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1 Chapter Five Functions. 2 Functions Functions can be either library functions or user-defined functions A function may call other functions to help.

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Presentation on theme: "1 Chapter Five Functions. 2 Functions Functions can be either library functions or user-defined functions A function may call other functions to help."— Presentation transcript:

1 1 Chapter Five Functions

2 2 Functions Functions can be either library functions or user-defined functions A function may call other functions to help it perform one of its subtasks Functions allow us to reuse pieces of code easily Library functions are the most commonly used functions

3 3 Library Functions stdio.h –printf, scanf stdlib.h –abs math.h –sqrt, pow, sin, fabs

4 4 Function Declarations All functions must be declared before they are used A function declaration specifies the prototype of a function result-type func-name (argument-specifiers) ; func-name is the name of the function argument-specifiers specifies the type of each argument to the function and a (optional) descriptive name for the argument result-type specifies the type of the value returned by the function

5 5 Examples stdio.h –void printf(char * format, …); –int scanf(char * format, …); stdlib.h –int abs(int n); math.h –double sqrt(double x); –double pow(double x); –double sin(double theta); –double fabs(double x);

6 6 User-defined Functions Programmers can define their own functions if the required functions are not provided in the library A piece of code can be considered to be written as a function if it will be used multiple times in the program or it will be used by other programs (i.e., build your own library)

7 7 An Example Compute the combination function C(n, k) = n! / ( k!  (n – k)! )

8 8 Function Definitions A function definition specifies the implementation details of a function A function definition has this form: result-type func-name (parameter-specifiers) { declarations statements } Body Head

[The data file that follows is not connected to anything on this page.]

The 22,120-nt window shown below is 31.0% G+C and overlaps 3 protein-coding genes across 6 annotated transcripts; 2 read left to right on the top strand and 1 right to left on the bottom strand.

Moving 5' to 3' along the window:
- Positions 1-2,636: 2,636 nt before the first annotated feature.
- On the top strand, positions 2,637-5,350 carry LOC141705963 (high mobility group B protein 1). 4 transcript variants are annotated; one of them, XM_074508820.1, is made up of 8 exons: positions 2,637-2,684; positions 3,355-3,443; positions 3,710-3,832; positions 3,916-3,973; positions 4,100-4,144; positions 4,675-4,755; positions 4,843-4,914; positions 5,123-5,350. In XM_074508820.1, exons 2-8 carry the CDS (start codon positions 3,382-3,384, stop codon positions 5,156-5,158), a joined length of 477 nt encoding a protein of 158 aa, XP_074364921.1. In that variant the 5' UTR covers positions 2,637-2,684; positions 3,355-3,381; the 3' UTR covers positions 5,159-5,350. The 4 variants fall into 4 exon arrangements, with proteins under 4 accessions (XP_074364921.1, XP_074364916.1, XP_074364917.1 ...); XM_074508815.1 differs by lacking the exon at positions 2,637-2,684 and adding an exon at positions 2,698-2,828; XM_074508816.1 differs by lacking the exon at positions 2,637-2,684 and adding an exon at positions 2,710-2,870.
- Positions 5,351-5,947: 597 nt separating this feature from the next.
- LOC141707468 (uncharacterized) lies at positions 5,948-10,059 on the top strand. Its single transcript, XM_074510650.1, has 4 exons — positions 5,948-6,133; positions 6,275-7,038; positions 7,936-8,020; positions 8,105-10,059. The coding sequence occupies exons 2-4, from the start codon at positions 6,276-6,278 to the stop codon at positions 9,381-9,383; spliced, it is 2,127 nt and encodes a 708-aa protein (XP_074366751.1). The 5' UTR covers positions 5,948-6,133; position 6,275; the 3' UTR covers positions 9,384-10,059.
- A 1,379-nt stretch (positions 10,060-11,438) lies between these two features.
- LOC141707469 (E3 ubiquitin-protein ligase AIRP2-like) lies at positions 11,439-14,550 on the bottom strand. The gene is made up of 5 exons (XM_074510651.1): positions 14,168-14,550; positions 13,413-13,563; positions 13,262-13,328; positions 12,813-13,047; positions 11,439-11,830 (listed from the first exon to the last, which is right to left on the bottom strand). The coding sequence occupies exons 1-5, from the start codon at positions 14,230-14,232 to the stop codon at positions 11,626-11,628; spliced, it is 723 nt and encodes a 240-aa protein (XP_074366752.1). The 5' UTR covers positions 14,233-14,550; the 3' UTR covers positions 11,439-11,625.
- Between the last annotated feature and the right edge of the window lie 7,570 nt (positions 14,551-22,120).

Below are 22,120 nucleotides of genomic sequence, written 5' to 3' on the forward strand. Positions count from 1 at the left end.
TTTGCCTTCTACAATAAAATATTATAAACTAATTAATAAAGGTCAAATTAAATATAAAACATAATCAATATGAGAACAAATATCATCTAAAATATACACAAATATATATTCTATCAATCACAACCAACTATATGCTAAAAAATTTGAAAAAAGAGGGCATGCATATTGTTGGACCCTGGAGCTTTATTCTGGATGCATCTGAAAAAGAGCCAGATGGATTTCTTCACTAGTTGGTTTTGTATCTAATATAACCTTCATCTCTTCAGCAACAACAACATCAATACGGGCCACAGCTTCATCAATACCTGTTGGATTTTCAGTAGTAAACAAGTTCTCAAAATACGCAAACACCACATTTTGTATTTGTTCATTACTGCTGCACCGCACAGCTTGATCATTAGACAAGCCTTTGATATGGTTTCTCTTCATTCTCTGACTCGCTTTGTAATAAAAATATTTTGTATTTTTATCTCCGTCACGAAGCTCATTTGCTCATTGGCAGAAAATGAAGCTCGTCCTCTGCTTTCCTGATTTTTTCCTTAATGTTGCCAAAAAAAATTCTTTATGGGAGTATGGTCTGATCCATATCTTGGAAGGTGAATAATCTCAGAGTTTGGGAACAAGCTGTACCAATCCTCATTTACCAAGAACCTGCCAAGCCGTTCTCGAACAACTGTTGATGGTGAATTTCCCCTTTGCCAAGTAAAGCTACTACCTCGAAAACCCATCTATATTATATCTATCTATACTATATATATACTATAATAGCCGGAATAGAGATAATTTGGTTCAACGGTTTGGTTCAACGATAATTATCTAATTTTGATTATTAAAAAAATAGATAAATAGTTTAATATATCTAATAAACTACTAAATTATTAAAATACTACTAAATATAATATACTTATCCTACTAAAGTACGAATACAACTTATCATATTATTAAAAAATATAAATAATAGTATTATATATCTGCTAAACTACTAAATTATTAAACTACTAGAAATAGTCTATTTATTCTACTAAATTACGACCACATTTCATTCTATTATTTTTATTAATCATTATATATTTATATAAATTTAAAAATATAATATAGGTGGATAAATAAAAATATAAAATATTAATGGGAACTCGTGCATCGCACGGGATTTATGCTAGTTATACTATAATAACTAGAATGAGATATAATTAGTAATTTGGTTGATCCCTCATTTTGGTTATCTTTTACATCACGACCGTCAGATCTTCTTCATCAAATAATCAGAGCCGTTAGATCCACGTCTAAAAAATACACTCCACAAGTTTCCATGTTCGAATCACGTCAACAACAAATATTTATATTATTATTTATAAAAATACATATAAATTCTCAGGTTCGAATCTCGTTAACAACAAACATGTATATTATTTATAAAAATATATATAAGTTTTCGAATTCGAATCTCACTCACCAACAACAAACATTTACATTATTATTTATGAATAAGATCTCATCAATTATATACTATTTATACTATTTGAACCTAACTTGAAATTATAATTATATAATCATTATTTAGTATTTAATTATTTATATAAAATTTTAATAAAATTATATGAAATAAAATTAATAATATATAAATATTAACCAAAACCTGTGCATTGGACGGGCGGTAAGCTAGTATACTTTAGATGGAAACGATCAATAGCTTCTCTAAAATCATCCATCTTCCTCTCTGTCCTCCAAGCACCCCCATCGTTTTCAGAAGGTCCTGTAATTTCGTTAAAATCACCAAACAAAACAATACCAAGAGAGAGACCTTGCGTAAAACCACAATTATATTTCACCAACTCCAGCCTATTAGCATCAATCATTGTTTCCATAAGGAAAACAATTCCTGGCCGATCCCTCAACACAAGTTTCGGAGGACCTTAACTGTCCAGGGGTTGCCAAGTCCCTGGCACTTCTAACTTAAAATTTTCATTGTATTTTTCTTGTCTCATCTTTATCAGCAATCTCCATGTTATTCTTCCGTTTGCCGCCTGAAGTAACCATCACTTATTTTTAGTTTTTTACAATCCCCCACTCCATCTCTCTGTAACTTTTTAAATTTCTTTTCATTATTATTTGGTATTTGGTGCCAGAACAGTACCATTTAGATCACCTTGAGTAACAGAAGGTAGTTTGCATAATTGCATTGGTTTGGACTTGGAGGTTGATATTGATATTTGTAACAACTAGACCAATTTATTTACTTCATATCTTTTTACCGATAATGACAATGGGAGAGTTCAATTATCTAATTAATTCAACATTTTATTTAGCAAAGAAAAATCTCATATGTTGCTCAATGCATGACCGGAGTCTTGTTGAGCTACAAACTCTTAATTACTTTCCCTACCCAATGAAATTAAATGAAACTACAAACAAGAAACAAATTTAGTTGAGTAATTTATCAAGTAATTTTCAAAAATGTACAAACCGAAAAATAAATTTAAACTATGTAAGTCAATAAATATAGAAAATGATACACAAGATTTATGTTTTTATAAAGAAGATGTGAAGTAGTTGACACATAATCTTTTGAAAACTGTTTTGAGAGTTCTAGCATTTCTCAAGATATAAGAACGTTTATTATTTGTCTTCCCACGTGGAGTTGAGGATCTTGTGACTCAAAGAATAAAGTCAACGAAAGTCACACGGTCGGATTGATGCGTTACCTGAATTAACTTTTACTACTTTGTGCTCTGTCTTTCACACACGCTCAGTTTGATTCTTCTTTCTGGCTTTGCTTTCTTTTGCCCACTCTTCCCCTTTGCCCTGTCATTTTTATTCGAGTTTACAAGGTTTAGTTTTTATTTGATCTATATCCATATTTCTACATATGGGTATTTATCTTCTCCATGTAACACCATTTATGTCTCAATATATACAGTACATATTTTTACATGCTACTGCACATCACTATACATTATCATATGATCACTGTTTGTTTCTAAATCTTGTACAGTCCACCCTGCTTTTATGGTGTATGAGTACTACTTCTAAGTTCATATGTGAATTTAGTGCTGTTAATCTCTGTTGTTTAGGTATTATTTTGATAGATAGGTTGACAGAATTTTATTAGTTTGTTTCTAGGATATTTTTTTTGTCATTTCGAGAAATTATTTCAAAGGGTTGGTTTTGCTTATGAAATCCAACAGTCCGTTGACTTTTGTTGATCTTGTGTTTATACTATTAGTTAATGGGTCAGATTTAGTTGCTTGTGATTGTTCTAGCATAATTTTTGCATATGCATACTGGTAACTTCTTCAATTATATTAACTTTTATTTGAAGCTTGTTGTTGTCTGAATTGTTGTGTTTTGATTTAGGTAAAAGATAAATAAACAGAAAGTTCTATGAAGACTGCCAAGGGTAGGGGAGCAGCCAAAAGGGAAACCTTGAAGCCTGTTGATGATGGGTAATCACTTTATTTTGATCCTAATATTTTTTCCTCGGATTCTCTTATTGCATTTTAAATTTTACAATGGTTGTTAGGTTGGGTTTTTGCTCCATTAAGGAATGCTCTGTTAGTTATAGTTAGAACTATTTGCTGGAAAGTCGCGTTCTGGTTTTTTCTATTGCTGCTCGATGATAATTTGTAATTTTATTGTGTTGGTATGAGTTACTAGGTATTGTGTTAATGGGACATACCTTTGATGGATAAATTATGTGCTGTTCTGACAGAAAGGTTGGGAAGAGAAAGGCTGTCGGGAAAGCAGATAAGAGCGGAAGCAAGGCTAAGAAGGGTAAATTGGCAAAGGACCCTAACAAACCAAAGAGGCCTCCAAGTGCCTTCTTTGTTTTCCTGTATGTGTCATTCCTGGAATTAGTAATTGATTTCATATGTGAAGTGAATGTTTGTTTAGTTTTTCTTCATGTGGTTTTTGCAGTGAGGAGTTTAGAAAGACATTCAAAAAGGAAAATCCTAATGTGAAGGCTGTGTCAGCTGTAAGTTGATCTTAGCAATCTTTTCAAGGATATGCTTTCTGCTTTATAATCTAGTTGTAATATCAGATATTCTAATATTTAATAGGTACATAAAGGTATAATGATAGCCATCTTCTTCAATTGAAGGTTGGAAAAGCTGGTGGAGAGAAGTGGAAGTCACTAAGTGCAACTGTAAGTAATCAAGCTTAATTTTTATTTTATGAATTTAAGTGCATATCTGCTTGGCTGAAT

9 9 An Example int fact(int m) { int product, i; product = 1; for (i = 1; i <= m; i++) { product *= i; } return product; } declarations statements

10 10 Return Statements Most functions will evaluate to a value. This value is passed back to the calling function via return statements A return statement has the form return expression; the value of expression is passed back as the value evaluated by the function

11 11 Return Statements If a function does not evaluate to a value, its result-type is void If a function’s result-type is void, its return statement has the form return; and this statement can be omitted If a function’s result-type is int, its result- type can be omitted

12 12 Examples void printf(char * format, …); int fact(int m); fact(int m);

13 13 An Example int fact(int m); int comb(int n, int k) { return fact(n) / (fact(k) * fact(n – k)); } main( ) { int n, k; scanf(“%d %d”, &n, &k); printf(“C(%d, %d) = %d\n”, n, k, comb(n, k)); }

14 14 Flow of Control combmainfact

15 15 Parameter Passing The values of each argument are evaluated The values of arguments are assigned to the parameters in order. If necessary, automatic type conversion are performed

16 16 An Example combfact m = n; return n! m = k; return k! m = n - k; return (n-k)!

17 17 Local Variables Variables declared within a function are called local variables or automatic variables The scope of a local variable declaration is restricted within the function body; therefore, different functions may use local variables with the same name int fact(int n); int comb(int n, int k)

18 18 An Example combfact n fact = n comb ; return n! n fact = k; return k! n fact = n comb - k; return (n-k)!

19 19 Local Variables Each local variable in a function comes to existence only when the function is called, and disappears when the function is exited The allocation and deallocation of memory for local variables are performed automatically Local variables must be explicitly set upon each entry